While working on Ravenous, I learned another surprising detail about Nazi racial classifications: it was possible to have one’s official status changed. The process was informally known as Aryanization. The exact number of half- and quarter-Jews who applied to have their legal status changed in Nazi Germany remains unknown. Records of the Reich Ministry of the Interiorindicate thatby May 1941 nearly 10,000 Mischlinge had applied for an upgraded legal status of one type or another; 263 had been successful. Scholars now believe the true numbers of those who applied are considerably higher.
In 1941, after being evicted from his Kaiser Wilhelm institute, Otto Warburg submitted his own application for Aryanization. The application required photos (front and profile), military records, a written family history, and a statement of the applicant’s political views. Hitler was known to personally review such applications. Growing frustrated with the number of special cases he was asked to consider, Hitler once complained that Nazi Party members “seem to know more respectable Jews than the total number of Jews in Germany.”
Given that Warburg was a Nobel Prize winner, Hitler was likely involved in reviewing his application for Ayranization. But Warburg’s case lingered for months without an official decision. In the meantime, the question of what to do about the Mischlinge remained a source of frustration for the Nazis. On January 20, 1942, Nazi leaders gathered at the infamous Wannsee Conference to plan the “Final Solution of the Jewish question.” It was decided that half-Jews (first-degree Mischlinge) were to be treated as full Jews. Quarter-Jews (second-degree Mischlinge) would be assimilated into Aryan society.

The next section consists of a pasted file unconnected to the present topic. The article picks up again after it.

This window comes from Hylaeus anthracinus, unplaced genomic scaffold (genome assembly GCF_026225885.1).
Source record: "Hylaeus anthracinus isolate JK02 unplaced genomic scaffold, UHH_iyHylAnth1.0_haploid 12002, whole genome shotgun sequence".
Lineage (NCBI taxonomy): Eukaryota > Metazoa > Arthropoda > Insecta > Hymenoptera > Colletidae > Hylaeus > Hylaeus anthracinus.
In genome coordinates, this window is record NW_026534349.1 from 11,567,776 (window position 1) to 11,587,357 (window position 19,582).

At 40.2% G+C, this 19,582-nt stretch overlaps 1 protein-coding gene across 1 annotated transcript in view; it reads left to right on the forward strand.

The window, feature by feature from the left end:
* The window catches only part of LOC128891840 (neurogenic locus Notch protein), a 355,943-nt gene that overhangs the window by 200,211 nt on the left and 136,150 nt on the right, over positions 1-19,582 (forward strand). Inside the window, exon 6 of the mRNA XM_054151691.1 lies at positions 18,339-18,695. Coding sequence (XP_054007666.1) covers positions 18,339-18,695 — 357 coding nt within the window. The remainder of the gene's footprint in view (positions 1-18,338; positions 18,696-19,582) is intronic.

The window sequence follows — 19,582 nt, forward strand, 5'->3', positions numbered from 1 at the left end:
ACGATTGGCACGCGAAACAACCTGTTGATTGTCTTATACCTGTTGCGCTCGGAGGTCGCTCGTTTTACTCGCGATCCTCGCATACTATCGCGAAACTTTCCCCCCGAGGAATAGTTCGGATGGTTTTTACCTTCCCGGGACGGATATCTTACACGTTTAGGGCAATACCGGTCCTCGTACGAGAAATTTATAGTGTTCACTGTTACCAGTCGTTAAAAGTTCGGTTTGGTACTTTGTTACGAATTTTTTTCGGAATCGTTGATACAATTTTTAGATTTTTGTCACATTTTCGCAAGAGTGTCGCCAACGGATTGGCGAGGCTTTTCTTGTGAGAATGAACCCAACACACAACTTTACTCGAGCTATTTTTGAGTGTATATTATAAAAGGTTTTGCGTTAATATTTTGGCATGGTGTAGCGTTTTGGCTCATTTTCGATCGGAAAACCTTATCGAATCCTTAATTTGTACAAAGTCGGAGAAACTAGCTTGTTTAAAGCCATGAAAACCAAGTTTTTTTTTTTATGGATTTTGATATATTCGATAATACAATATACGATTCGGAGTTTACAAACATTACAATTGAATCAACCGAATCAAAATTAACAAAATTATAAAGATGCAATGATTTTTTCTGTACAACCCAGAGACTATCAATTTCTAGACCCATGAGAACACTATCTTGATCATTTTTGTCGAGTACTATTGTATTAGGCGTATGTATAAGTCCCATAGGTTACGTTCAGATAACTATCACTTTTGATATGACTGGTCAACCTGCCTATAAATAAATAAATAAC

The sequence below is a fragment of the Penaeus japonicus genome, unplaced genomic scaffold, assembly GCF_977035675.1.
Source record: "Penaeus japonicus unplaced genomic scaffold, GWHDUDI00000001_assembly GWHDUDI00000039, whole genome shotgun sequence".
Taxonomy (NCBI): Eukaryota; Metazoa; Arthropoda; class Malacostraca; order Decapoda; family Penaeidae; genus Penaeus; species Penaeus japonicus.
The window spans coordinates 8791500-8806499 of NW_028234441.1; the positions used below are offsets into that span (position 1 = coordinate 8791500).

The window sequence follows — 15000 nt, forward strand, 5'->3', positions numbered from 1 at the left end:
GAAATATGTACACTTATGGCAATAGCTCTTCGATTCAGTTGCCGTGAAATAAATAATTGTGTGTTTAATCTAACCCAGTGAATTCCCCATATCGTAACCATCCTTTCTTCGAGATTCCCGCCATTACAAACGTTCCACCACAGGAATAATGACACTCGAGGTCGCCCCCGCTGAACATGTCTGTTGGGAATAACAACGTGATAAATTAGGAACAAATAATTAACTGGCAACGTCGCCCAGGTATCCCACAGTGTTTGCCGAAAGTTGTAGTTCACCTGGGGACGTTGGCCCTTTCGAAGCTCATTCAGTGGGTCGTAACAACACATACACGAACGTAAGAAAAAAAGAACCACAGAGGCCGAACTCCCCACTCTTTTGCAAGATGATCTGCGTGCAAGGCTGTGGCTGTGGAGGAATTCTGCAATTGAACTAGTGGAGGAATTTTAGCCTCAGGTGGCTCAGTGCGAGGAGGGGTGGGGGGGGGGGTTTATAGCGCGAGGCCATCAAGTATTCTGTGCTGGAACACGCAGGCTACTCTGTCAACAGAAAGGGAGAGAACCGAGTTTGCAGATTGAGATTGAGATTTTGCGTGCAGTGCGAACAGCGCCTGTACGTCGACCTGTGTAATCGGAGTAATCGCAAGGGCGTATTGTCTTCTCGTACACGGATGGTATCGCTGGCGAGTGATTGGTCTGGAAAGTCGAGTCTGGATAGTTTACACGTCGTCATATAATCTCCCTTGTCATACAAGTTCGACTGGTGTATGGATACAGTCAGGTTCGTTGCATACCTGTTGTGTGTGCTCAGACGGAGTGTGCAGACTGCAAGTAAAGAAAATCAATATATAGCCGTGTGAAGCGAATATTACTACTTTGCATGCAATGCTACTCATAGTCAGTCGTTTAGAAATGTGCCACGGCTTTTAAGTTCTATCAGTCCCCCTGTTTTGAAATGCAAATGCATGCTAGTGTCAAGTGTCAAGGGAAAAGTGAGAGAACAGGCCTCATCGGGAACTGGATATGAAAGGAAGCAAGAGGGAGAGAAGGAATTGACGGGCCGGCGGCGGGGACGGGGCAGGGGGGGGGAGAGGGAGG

The decisions made that January afternoon might have doomed Warburg and other first-degree Mischlinge, but some German officials continued to make the case that the Mischlinge should be sterilized rather than deported. Six weeks after the Wannsee Conference, senior Nazi officials gathered again, this time to arrive at a “Final Solution” to the Mischling question. At this second conference, overseen by Adolf Eichmann, the senior Nazis discussed the logistical problem of sterilizing tens of thousands of Mischlinge, even wondering about whether there was enough hospital space to do all the procedures. By the end of this second “Final Solution” conference, the Mischling question still had no definitive answer.
Though Warburg was never officially Aryanized, the Nazi leadership chose to protect him, seemingly in the hope that he would arrive at a cure for cancer, a disease Hitler and other high-ranking Nazis dreaded. Though the records are inconclusive, Hermann Göring, whose power and influence was then second only to Hitler’s, may have intervened on Warburg’s behalf. Göring once claimed that it was up to him to decide “who is a Jew and who is Aryan” — a statement that speaks to the underlying fiction of the Nazi racial classifications. In the end, whether someone counted as a Jew had less to do with one’s grandparents than with one’s perceived usefulness to the Nazis.
Sam Apple has written for The New York Times Magazine, Wired, The Atlantic, and NewYorker.com. He is on the faculty of the MA in Science Writing and MA in Writing programs at Johns Hopkins.